He had no cause for self-reproach on the score of neglect, or want of thought, for he had been devoted to her service; and yet a hundret little occasions rose up before him on which he fancied he might have been more zealous, and more earnest, and wished he had been. We need be careful how we deal with those about us; when every death carries to some small circle of survivors, thoughts of so much omitted, and so little done; of so many things forgotten, and so many more which might have been repaired. There is no remorse so deep, as that which is unavailing; if we would be spared its tortures, let us remember this, in time.
Cosette, do you hear? he has come to that! he asks my forgiveness! And do you know what he has done for me, Cosette? He has saved my life. He has done more--he has given you to me. And after having saved me, and after having given you to me, Cosette, what has he done with himself? He has sacrificed himself. Behold the man. And he says to me the ingrate, to me the forgetful, to me the pitiless, to me the guilty one: Thanks! Cosette, my whole life passed at the feet of this man would be too little. That barricade, that sewer, that furnace, that cesspool,--all that he traversed for me, for thee, Cosette! He carried me away through all the deaths which he put aside before me, and accepted for himself. Every courage, every virtue, every heroism, every sanctity he possesses! Cosette, that man is an angel!
When we are mired in the relative world, never lifting our gaze to the mystery, our life is stunted, incomplete; we are filled with yearning for that paradise that is lost when, as young children, we replace it with words and ideas and abstractions - such as merit, such as past, present, and future - our direct, spontaneous experience of the thing itself, in the beauty and precision of this present moment.
Chronic remorse, as all the moralists are agreed, is a most undesirable sentiment. If you have behaved badly, repent, make what amends you can and address yourself to the task of behaving better next time. On no account brood over your wrongdoing. Rolling in the muck is not the best way of getting clean.
In my terms, I settled for the realities of life, and submitted to its necessities: if this, then that, and so the years passed. In Adrian's terms, I gave up on life, gave up on examining it, took it as it came. And so, for the first time, I began to feel a more general remorse - a feeling somewhere between self-pity and self-hatred - about my whole life. All of it. I had lost the friends of my youth. I had lost the love of my wife. I had abandoned the ambitions I had entertained. I had wanted life not to bother me too much, and had succeeded - and how pitiful that was.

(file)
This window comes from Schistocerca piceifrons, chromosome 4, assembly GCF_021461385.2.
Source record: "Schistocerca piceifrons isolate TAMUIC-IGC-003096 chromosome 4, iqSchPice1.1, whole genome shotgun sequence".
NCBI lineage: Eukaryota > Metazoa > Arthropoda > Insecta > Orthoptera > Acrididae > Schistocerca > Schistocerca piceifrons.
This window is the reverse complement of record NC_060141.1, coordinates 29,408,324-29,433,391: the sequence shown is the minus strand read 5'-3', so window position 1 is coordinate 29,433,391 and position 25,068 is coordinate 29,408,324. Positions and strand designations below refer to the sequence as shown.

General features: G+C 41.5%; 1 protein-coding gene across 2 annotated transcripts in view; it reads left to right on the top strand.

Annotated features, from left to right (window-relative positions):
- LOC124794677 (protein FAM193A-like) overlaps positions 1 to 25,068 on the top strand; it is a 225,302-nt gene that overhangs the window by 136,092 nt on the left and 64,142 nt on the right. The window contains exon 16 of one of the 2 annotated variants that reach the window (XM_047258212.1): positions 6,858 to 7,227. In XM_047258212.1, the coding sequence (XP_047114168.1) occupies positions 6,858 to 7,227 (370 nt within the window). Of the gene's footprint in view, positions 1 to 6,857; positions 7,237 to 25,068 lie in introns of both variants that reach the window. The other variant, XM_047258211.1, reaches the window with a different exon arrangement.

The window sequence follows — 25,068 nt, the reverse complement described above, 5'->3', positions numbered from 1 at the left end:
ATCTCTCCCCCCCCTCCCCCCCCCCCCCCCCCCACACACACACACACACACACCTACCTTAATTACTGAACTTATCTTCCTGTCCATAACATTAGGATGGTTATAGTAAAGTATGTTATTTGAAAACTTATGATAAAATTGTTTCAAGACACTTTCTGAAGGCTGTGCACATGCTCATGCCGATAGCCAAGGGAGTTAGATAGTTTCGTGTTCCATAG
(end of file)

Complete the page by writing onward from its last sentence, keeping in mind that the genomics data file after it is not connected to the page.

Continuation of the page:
After each dream, Frankie woke with a start, soaked in tears. But she found no relief in the peaceful silence of her room, because there everything was real. And the guilt was too immense to bear. Each time she opened her eyes, she'd quickly shut them. And wish that she had woken up for the very last time.
You took a life and the theft went unpunished. God didn't strike you down. The sky didn't fall. The morning after, you turned on the faucet and water still came out... It was still good when you raised your arm for a cab and one came towards you out of the flow like magic. You did things that were supposed to end you and found they were only things that changed you. It was a disappointment and a revelation and a bereavement and a new thrilling nudity. It was the basic prosaic obscenity: You kept going.
My brother trolled recovery and support groups, searching for women with dependency issues, the way I frequented bookstores with the hope of finding a well-adjusted, intelligent woman. Between us, his record was more stellar, his sin more reprehensible; though, knowing my brother, he slept soundly through the night without ever experiencing the slightest remorse.